Health, Science, Environment

Health, science, and environmental news

Carol Dronsfield

Janet Krone Kennedy, licensed clinical psychologist and founder of NYC Sleep Doctor, spoke with “St. Louis on the Air” host Don Marsh to discuss her book “The Good Sleeper: The Essential Guide to Sleep for Your Baby (And You)." The book provides information and training tools to assist new parents with developing sleep patterns for their infants and babies.

“Go to sleep, little baby”

Rosie and Holly Nauheim stand outside their home in St. Louis on May 18, 2015.
Durrie Bouscaren | St. Louis Public Radio

When her health insurance provider told Holly Naunheim that it wouldn’t cover her daughter’s stay in a residential treatment facility for an eating disorder, she was furious.  

“I was hysterical,” Naunheim said. “My husband and her therapist said, ‘We’re going to fight this.’”

Naunheim's daughter, Rosie, 15, had struggled with anorexia for three years, going in and out of doctor’s offices and a treatment center. In the eighth grade, she was so sick that she had to attend her graduation with a feeding tube taped under her nose.  

Chief Medical Officer, Dr. Johnetta Craig, walks to a meeting at the Carondalet location of Family Care Health Centers in St. Louis.
Durrie Bouscaren | St. Louis Public Radio

Despite the efforts of healthcare advocates, hospitals and notable former legislators, the Missouri legislature did not pass Medicaid expansion this year, or even bring it to the debate floor. That means an estimated 147,000 Missourians will have another year without health coverage, and the community health clinics that care for the uninsured will continue trying to bridge the gap.   

Microbiologist Mary-Dell Chilton works in her lab at Syngenta.

Mary-Dell Chilton pioneered the field of genetic engineering in agriculture.

She has spent most of her decades-long career working for Syngenta, where she founded the agribusiness company's research on genetically modified seeds.

But Chilton started out in academia. And it was here in St. Louis, at Washington University, that she led the team that created the first genetically-modified plants in the early 1980s.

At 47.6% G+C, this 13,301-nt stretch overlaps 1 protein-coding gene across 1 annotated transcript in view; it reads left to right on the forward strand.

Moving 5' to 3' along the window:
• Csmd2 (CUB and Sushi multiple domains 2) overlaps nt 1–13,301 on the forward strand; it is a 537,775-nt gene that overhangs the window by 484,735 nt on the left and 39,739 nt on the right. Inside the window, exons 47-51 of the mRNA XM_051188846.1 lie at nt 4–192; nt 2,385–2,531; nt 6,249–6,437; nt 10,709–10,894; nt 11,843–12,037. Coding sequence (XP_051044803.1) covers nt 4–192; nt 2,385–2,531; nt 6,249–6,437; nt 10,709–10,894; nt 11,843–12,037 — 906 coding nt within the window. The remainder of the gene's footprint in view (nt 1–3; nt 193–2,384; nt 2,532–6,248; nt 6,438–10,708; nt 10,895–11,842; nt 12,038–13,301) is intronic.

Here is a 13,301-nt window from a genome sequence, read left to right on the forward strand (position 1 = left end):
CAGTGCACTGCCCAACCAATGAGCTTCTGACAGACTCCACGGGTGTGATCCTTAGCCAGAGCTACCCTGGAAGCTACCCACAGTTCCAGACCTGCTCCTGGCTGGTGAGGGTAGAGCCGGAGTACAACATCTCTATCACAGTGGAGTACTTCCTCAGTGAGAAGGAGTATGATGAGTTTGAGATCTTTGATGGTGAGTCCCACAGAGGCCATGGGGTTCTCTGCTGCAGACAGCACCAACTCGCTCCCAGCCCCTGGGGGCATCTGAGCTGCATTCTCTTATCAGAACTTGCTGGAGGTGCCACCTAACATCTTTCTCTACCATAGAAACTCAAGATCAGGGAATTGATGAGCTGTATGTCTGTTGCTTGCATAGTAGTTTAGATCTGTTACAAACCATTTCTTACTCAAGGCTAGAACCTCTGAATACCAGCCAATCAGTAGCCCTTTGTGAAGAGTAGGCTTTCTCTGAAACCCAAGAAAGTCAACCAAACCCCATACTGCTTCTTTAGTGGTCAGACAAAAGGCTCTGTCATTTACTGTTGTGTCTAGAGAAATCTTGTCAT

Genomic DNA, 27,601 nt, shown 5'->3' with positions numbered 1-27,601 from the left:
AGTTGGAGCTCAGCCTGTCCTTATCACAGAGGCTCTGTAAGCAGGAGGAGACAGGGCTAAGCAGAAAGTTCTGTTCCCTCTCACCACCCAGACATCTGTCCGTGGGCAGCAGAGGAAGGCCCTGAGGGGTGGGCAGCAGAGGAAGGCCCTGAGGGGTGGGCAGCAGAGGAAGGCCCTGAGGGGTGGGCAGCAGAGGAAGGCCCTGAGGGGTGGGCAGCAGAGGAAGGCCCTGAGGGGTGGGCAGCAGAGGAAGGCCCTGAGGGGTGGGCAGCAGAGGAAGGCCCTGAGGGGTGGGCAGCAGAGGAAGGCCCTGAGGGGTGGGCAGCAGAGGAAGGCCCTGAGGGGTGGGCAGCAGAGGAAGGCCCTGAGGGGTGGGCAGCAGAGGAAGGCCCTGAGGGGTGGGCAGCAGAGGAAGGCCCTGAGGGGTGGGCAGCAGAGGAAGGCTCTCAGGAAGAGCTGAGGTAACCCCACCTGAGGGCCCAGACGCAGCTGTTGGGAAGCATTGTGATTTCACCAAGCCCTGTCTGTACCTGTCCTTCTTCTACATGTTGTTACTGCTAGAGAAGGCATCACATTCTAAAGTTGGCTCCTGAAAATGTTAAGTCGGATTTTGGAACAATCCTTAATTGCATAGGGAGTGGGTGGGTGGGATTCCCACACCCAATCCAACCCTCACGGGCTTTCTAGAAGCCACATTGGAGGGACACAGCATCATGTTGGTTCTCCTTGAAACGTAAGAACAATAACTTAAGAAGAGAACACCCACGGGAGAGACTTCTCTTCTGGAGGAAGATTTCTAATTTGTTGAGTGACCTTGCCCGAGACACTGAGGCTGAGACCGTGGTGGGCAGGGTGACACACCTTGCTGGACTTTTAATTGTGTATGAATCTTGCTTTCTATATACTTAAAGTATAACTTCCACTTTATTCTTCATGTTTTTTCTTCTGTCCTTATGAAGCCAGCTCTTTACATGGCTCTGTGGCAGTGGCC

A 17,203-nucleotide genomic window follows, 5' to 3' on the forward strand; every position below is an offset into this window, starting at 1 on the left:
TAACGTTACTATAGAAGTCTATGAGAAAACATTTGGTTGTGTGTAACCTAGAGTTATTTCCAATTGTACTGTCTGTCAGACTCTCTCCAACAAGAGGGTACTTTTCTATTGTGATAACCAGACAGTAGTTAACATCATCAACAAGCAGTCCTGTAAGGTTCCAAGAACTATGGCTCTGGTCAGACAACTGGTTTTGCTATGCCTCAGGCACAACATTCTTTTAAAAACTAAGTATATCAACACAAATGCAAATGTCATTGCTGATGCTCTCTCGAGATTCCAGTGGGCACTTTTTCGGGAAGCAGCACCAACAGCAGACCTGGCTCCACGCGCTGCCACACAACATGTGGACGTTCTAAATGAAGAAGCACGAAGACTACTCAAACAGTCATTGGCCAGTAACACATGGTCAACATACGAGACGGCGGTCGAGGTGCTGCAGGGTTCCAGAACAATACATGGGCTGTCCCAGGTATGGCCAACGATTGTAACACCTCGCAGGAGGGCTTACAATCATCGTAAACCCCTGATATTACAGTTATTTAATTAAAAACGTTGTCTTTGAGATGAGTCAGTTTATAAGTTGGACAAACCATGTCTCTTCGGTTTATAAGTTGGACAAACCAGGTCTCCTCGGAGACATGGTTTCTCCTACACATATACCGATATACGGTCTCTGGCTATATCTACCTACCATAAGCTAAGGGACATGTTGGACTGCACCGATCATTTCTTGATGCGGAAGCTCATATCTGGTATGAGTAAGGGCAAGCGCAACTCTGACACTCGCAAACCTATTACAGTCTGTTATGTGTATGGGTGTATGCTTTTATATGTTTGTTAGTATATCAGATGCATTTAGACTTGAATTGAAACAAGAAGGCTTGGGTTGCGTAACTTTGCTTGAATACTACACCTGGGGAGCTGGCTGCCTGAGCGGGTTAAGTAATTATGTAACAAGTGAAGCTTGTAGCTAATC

A rendering of the micro-electrode that Washington University scientists have designed to be implanted into the stump of amputations and integrate with nerves.
courtesy Washington University

Scientists at Washington University have been awarded just under $1.9 million to test a device that could help people with prosthetic hands feel what they are touching. The funding is part of a larger project sponsored by the U.S. Defense Department.

Over the next three years biomedical engineering professor Dan Moran and his team will use the grant funding to test the device in macaque monkeys. If all goes well the device would then be tested on humans in clinical trials.

The Saint Louis Zoo's curator of birds Michael Macek works to conserve Humboldt penguins in Punta San Juan, Peru.
Courtesy of Saint Louis Zoo

The St. Louis Zoo is spotlighting its efforts to save threatened wildlife Saturday with educational activities and a children's scavenger hunt during its 10th annual Endangered Species Day.

Zoo CEO Jeffrey Bonner called the institution a leader in animal conservation, but he acknowledges that many people don't know about its vital role in saving wildlife.

Katelyn Mae Petrin / St. Louis Public Radio

Bicycles streamed through the streets Friday as people observed National Bike to Work Day. It's something St. Louis bicycle advocacy groups would like people to do more than just once a year. So, they are working to make the local bike commutes safer and easier.

The historic entrance arch to the Lewis Place neighborhood, which will receive state aid nearly a year after a tornado damaged 91 homes in the area.
Adam Allington | St. Louis Public Radio

When natural disasters hit, neighborhoods where many residents live in poverty often have a harder time rebuilding than their more affluent neighbors.  

The Metro St. Louis Coalition for Inclusion and Equity (M-SLICE) is hosting a panel discussion Wednesday evening to brainstorm the future efforts to build infrastructure resiliency on the city's north side.

Soo McClure celebrates a successful round at the DuBowl Lanes in South St. Louis.
Durrie Bouscaren | St. Louis Public Radio

Soo McClure steps up to the lane with a bowling ball the color of green marble. She lines herself up with the help of a guard rail, takes a deep breath and bowls.

Nine pins go down. A sighted bowler calls out the pin number for the last one, and she tries again for a spare, but her ball ends up in the gutter. 

Thirteen-year cicadas will begin emerging in southeastern Missouri in mid-May.
Courtesy Missouri Department of Conservation

They’re ba-a-ack. Those noisy cicadas with their bright red eyes and dark bodies soon will emerge again in Missouri and Illinois after years underground, poking holes in the soil starting in mid-May.

via Flckr/JeannetteGoodrich